Read 1:13. They felt fatigued at the thought of offering God sacrifices, and revealed this inner attitude by “sniffing”—a dismissive snort or a martyr sigh. Relating to and serving God should be a privilege in which we delight—not a burdensome duty that we have to perform.
“Do I usually view relating to & serving God as a burdensome duty?” I say “usually” because (as fallen people) there are times when all of us must choose against our present feelings to worship and serve God (EXAMPLES). C. S. Lewis says that duty is like a crutch. Sometimes a crutch is necessary, because our leg is injured. But if our leg is healthy, we have no need of the crutch. Likewise, sometimes we must temporarily obey God out of duty. But if our chronic attitude is “have to,” this is a sure sign that we are half-hearted.
This is why God says they should shut down the Temple (1:10). He says this, not out of disgust, but redemptively. He is saying: “I don’t need your sacrifices; I’m not calling on you to offer them for my benefit. They are for your benefit; I’m giving you the opportunity to do what you were created to do. It is better to drop the ruse and admit to yourself that you are half-hearted than to go on deceiving yourselves into thinking that you are whole-hearted and that this is making you miserable!”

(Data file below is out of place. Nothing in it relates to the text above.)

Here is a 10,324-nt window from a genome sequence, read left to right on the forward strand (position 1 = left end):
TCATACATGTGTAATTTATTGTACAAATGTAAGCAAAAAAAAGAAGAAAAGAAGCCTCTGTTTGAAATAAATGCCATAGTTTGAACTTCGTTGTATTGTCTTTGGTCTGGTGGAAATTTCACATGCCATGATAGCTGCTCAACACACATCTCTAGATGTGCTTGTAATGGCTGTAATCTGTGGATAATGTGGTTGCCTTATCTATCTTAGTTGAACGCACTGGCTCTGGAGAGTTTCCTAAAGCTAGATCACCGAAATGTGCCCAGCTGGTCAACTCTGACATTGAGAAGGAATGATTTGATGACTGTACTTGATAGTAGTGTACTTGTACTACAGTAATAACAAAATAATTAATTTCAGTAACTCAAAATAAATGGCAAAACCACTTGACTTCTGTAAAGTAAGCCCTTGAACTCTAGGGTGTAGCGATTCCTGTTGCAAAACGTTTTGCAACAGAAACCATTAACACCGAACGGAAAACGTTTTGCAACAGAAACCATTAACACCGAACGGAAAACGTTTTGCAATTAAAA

The second thing God pointed out was what they offered. Old Testament law (Lev.22) required that their sacrifices were valuable to them—that’s what “sacrifice” means. But they were offering their blind, lame and sick animals or animals they had stolen (read 1:8). God rightly says this proves that they regard him as far lower than their human governor.